Careers in Technology Transfer

What is technology transfer?
Technology transfer refers to the transfer of technology developed or initially discovered in the public sector (e.g. universities, government agencies) to private industry for further development and commercialization. Jobs in technology transfer may be found on either end of this transfer, i.e. in the institutions seeking to bring their technology to market or in the companies that will develop the technology. In addition, jobs are also found in go-between organizations such as non-profit technology transfer centers that facilitate the transfer of technology from public sector to private. To learn more about technology transfer and the sorts of careers in this area, visit the web sites of some organizations involved in tech transfer given below.

How to get started on a career in tech transfer:
  • If you currently work at a university, government lab, or private research institute, go talk to the people in your institution's technology transfer office. Ask about their careers and opportunities in your area, including possible internships.
  • Some universities or organization also offer degree programs or give fellowships in the tech transfer area. Several of these are listed below. Some degree programs may not be appropriate for someone who already has a Ph.D.

NIH Office of Technology Transfer. "Each year, hundreds of new inventions are made in Public Health Service (PHS) laboratories. The Office of Technology Transfer (OTT) endeavors to transfer these inventions through licensing to the private sector for development that will benefit the public health." Of particular interest to scientists contemplating a move to the transfer field is a listing of the staff at OTT and their career histories. Of 43 listed staff at OTT, six have Ph.D.s, in fields that include Chemical Physics, Biochemistry, Biophysics, and Developmental Biology.

Biotechnology Information Institute. Publisher of the Federal Bio-Technology Transfer Directory, a database of biomedical, biotechnology and pharmaceutical technology transfer opportunities. Also has lots of links for those with a particular interest in biomedical tech transfer.

National Technology Transfer Center. The NTTC is a NASA-sponsored technology commercialization center located in West Virginia. "NTTC's task is to take technologies off laboratory shelves and put them to work in U.S. businesses and industries."

Center of Technology Commercialization. Massassachusetts-based non-profit company, one of six non-profit, regional technology transfer centers (RTTC) that act as gateways for transfer of federal technology to private industry. The RTTCs help private industry locate and acquire technologies developed in federal laboratories, particularly NASA. The mission of the RTTCs is to provide "a nationwide network devoted to the common mission of assisting American industry to improve worldwide competitiveness." Other RTTCs include the Mid-Atlantic Technology Applications Center, the Far West Regional Technology Transfer Center, the Mid-Continent Technology Transfer Center, the Southern Technology Applications Center, and the Great Lakes Industrial Technology Center. As an example of what sort of work the RTTCs do, read this success story about an inventer who teamed up with an RTTC and NASA to bring his invention to market.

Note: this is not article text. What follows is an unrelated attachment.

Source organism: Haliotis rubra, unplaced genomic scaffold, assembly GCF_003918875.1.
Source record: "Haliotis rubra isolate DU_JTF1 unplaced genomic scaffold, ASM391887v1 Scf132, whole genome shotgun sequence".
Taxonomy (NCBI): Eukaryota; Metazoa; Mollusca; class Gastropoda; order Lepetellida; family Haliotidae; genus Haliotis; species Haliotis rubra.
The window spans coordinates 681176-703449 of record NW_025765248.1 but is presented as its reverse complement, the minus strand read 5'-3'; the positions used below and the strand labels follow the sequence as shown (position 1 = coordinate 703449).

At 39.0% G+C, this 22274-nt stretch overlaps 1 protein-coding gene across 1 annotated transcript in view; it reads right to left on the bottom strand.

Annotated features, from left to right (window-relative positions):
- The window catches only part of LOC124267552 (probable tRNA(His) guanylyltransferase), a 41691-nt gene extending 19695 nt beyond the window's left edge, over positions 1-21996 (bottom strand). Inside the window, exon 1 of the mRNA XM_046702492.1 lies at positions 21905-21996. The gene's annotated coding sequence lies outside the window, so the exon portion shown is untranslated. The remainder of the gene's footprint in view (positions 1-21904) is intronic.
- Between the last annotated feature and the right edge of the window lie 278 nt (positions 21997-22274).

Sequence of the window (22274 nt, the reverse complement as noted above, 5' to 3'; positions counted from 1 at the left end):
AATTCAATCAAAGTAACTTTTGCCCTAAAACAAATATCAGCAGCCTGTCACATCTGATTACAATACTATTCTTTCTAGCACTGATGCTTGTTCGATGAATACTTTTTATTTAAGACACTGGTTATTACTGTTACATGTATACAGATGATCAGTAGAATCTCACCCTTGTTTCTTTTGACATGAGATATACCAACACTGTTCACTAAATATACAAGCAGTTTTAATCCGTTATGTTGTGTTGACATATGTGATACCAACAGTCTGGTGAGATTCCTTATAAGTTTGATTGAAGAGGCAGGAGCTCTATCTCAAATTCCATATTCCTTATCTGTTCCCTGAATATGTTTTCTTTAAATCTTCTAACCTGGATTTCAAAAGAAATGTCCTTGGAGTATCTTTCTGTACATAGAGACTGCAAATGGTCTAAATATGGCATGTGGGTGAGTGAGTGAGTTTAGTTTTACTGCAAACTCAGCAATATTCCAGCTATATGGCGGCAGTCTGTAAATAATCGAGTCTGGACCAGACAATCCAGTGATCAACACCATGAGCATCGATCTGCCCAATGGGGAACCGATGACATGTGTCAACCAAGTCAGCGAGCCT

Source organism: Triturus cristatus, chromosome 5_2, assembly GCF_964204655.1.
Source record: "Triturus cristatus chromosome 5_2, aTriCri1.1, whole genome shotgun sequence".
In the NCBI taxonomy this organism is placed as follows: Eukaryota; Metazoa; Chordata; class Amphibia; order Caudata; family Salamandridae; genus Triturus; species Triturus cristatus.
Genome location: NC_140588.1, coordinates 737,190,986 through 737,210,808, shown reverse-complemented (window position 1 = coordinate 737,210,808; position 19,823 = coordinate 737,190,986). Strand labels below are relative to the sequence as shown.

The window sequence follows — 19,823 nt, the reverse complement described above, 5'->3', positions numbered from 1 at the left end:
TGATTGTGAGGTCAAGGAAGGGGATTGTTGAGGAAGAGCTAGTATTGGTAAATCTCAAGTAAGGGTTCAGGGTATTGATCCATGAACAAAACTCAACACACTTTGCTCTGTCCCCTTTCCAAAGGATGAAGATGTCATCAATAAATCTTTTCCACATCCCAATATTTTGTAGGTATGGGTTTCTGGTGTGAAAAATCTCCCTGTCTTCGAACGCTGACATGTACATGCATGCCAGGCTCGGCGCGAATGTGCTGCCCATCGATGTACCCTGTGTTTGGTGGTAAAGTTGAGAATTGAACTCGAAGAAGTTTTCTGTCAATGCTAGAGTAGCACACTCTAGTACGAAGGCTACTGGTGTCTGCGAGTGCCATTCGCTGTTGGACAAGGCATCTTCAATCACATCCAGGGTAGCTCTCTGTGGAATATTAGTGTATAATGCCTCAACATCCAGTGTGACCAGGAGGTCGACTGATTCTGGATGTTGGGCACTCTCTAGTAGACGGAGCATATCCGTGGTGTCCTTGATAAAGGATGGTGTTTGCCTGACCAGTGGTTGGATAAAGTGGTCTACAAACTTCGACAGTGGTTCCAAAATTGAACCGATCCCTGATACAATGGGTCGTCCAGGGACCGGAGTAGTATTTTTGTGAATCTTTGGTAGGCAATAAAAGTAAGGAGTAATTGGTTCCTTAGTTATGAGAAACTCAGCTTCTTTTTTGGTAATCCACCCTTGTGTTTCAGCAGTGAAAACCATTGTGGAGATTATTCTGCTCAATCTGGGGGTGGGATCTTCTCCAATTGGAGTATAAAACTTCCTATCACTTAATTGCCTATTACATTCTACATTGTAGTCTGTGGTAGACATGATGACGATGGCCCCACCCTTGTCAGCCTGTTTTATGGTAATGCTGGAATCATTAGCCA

U.S. Department of Defense TechTRANSIT. Lots of tech transfer links can be found at this site.

Mona Wan describes her career in technology licensing at a university technology transfer office in this feature from Science magazine's NextWave site. (Note: you need a password to get into this site, but registration is free.)

Washington Research Foundation. An example of a local, private tech transfer organization. "The mission of the Washington Research Foundation is to maximize the economic and community benefits of technologies resulting from research at Washington state institutions, especially by starting companies and investing earnings in further research, education, and local enterprise."

Washington Technology Center. Another tech transfer center focusing on Washington State."The WTC works with Washington state companies and academic researchers to fund and facilitate market-driven, high technology focused, industry-university R&D partnerships to create economic development opportunities and enhance technology transfer statewide."

Fellowships and Degree Programs:
Technology Transfer Fellowship Program.
Sponsored by the National Cancer Institute, these fellowships are open to individuals who hold advanced degrees in a number of fields, including science, medicine, law, and communications. Applicants need have no background in technology transfer but should have an interest in the application of tech transfer to cancer research and treatment. Fellowships are for 1-2 years with possible renewal for up to 5 years.

Bachelor's degree in Innovation and Technology. Offered by Wheeling Jesuit University, home of the National Technology Transfer Center.

Entrepreneurial Technology Apprenticeship Program. Graduate and undergraduate students from historically black universities and minority institutions are placed in year-long apprenticeships at participating institutions (e.g. Naval Undersea warfare Center, National Cancer Institute, Stennis Space Center, Lockheed Martin Energy Research Corporation) to develop careers in technology management, manufacturing assistance and industrial research.


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This page was last updated on November 1, 1997.


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